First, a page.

Saturday, April 19, 2008
Biba: the democratization of style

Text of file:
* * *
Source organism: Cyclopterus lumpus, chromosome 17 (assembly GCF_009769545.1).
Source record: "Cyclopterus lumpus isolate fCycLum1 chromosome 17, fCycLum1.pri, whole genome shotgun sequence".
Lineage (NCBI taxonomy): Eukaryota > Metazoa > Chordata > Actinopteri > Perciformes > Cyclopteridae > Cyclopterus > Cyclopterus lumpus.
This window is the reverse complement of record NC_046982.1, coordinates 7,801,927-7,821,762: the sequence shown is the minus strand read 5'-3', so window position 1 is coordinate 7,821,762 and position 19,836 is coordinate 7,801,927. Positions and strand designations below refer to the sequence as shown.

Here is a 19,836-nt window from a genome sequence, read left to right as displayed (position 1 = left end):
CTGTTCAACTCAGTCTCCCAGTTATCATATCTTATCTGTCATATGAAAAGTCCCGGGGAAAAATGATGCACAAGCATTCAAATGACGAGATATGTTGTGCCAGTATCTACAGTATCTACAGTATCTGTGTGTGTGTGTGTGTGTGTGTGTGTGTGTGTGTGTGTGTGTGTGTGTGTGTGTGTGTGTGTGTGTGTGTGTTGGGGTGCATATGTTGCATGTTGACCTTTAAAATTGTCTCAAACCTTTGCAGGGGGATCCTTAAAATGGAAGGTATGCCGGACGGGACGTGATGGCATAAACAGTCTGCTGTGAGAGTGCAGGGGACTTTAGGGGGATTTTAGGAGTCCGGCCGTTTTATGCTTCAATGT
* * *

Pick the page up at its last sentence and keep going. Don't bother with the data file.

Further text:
Biba-Barbara Hulanicki’s Biba Shop grew from one room to a five-story department store as it became an icon of hip ’60s and ’70s London and a hangout for artists, movie stars, and rock musicians, including the Rolling Stones, David Bowie, Twiggy, Brigitte Bardot, and Marianne Faithfull. Biba’s black-and-gold Deco-style logo is still a familiar symbol of London’s heyday as a world capital of fashion, music, and the arts, and Biba’s designs now fetch high prices in vintage clothing stores. However, Biba was never the exclusive preserve of the rich and famous: prices were kept deliberately low, and anyone who could tolerate the disdainful inefficiency of the staff was encouraged to soak up the glamour of a unique shopping experience. The first store, on Abingdon Road in Kensington, was opened in September 1964.On the 15 September 1969 Biba moved to Kensington church st The new store was nine times the size of the previous on‘The Biba Look’ or 'Dudu Look' was ‘fresh little foals with long legs, bright faces and round dolly eyes.’ Barbara Hulanicki describes her customers as ‘postwar babies who had been deprived of nourishing protein in childhood and grew up into beautiful skinny people: a designer's dream. It didn’t take much for them to look outstanding.’ These women were mostly teenagers or twenty year olds, who wanted to have clothes that looked good on them. All the Biba girls remember how women over thirty years old were considered old in the Biba store, and probably felt isolated as these girls felt in other stores. The employees were from the same demographic; among them at one point was a young Anna Wintour, later editor of Vogue.The Biba look consisted of what Hulanicki called "Auntie Colours" - Hulanicki described them as ‘look[ing] like a funeral.’ These colours were blackish mulberries, blueberries, rusts and plums.